Aussie entry triumphs in Houston’s World Barbecue championship + VIDEO

Jon Condon, 27/02/2018

The Australian team with their runners-up trophy from the Houston BBQ championships – Grant, Fiona and Grace Coleman, Ash Turner, Mark Bateman and Stephen Cooke. Click on images for a larger view.


AN Australian entry has stunned hundreds of US-based competitors in the World Championship Barbecue Competition held in Houston, Texas over the weekend.

Grant Coleman from Wingham, NSW led a team of six Australians, taking on seasoned veterans from the US competitive barbecue circuit, to finish with the runner-up trophy in the coveted brisket division.

It’s the first time in history that a non-US resident has been a top-ten finalist in a major US barbecue competition, let alone win a major competition trophy.

Finishing within half a point of the overall brisket champion, the Australian team’s result was topped off by the fact that it was the only entry in the competition not using beef sourced from the United States.

The World Championship barbecue competition, held as part of the annual Houston Livestock Show, is regarded as the most prestigious in the US competitive barbecue circuit.

Grant Coleman with the team’s runner-up trophy

A self-confessed low-and-slow barbecue fanatic, Mr Coleman is the general manager of NH Foods Wingham Beef Exports processing business in the Manning Valley north of Sydney.

Rather than simply buying their whole brisket out of the US market, as all other competitors did, the Australian team air-freighted their own product in for the competition.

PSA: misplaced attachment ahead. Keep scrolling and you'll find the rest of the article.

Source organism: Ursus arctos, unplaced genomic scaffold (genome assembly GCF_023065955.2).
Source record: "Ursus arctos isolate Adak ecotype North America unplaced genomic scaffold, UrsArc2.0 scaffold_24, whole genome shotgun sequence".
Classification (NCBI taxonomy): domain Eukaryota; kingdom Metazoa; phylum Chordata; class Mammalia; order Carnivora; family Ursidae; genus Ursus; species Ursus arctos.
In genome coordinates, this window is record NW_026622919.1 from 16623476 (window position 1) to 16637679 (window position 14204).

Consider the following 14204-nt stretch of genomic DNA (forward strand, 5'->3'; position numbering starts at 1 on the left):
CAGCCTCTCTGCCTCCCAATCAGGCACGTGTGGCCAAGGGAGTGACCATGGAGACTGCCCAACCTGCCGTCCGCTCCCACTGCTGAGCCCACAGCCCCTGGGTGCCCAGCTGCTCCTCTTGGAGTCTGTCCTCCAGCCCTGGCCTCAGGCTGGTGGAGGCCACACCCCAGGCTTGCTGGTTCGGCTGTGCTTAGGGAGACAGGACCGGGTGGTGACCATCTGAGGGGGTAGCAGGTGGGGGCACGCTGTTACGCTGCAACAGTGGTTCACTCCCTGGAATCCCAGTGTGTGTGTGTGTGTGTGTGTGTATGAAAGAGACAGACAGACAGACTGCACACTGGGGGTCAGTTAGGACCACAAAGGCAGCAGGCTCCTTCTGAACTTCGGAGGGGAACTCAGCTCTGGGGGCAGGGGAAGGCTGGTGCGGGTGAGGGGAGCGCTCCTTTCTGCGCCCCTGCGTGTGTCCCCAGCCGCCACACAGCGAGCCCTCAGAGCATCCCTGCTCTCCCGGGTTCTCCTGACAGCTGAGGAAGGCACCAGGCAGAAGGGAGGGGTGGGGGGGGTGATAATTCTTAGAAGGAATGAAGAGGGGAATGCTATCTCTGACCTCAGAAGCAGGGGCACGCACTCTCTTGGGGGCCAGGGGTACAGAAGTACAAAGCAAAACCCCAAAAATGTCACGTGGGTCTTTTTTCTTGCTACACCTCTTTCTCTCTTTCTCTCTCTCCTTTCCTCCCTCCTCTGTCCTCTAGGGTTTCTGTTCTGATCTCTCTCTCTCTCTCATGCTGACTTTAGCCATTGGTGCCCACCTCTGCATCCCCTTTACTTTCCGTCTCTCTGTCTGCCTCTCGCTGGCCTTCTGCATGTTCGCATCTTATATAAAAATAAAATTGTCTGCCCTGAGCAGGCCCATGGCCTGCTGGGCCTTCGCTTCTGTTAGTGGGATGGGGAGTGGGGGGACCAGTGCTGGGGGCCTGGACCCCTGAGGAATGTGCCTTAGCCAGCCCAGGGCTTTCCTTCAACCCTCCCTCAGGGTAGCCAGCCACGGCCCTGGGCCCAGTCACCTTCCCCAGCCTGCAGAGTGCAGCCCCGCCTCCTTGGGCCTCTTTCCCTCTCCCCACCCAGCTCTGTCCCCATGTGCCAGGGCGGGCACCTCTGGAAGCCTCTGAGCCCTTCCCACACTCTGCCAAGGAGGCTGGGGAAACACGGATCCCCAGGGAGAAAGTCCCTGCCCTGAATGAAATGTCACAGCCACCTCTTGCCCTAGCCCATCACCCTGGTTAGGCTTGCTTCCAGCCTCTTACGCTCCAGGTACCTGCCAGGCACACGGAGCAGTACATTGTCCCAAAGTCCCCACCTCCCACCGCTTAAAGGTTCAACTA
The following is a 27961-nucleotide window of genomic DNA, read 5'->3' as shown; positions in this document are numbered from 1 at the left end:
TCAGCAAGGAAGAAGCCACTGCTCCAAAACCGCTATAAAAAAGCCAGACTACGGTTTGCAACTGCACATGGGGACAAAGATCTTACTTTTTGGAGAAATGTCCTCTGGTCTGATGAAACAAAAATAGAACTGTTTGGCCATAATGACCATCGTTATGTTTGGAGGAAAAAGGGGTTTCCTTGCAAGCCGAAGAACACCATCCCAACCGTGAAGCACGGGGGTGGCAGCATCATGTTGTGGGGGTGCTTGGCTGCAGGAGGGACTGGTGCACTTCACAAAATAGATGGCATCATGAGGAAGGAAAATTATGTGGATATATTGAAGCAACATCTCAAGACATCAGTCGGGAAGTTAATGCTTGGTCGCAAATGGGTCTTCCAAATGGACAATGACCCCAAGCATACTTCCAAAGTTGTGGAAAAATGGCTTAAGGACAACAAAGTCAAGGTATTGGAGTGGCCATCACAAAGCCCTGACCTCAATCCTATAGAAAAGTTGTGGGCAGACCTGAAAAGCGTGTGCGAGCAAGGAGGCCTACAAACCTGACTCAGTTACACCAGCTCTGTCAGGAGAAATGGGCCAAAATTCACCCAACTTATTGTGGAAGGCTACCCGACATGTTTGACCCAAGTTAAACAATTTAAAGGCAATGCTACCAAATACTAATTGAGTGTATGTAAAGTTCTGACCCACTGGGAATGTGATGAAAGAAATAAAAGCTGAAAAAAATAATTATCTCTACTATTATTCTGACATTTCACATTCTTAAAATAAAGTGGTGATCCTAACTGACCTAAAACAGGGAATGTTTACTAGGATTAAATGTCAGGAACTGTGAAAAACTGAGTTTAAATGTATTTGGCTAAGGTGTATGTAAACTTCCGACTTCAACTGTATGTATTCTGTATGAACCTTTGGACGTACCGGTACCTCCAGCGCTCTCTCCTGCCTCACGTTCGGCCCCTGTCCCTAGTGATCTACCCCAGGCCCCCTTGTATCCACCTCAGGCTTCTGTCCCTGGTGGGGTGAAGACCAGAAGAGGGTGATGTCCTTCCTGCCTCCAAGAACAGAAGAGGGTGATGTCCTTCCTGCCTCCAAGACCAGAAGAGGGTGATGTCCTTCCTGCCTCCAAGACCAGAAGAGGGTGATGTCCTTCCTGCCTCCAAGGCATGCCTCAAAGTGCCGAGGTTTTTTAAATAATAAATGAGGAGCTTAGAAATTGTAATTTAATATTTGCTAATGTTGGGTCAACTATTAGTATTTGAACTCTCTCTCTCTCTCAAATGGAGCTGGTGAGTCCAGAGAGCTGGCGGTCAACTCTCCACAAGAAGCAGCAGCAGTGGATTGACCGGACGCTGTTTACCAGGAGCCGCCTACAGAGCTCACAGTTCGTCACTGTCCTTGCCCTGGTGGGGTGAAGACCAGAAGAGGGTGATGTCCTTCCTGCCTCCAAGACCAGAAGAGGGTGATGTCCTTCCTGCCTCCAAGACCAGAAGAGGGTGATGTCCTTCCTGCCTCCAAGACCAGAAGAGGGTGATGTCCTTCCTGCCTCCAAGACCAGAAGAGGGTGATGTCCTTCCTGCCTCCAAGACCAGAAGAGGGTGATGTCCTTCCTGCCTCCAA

The team used a large, heavily-marbled brisket produced out of NH Foods’ Angus Reserve brand program, based on HGP-free 300-day grainfed Angus cattle verified under Angus Australia’s Verified Black Angus Beef program. The competition entry was fed at the company’s Whyalla feedlot near Texas on the Queensland/NSW border, and processed at Wingham Beef Exports.

The marbling score in the brisket was estimated at 7-8. Product like this from NH Foods Angus Reserve brand program ends up in a variety of export markets, including China, Japan and Korea.

Angus Reserve cattle are fed for different programs ranging from 150 to 300 days according to different customer requirements, with the competition entry coming from the elite end of the spectrum. (See photo spread below).

Eight international teams went head-to-head with 257 US-based barbecue teams in the competition in Houston. The competing international teams were showcased in their own International Village.

The successful Australian team included Grant Coleman, his wife Fiona and daughter Grace, plus Ash Turner also from Wingham Beef, NSW Central coast butcher Stephen Cooke from Tumbi Meats, and Mark Bateman from Sydney.

Event draws huge crowds

The three days of the overall Houston Stock Show’s barbecue competition attracted crowds of 30,000, 75,000 and up to 150,000 people on day three.

Mr Coleman discovered his fascination for low and slow smoker barbecue cooking a couple of years ago, and has entered a number of Australian competitions since. He earned the right to represent Australia in the Houston World Championship by competing in an event at Port Macquarie late last year.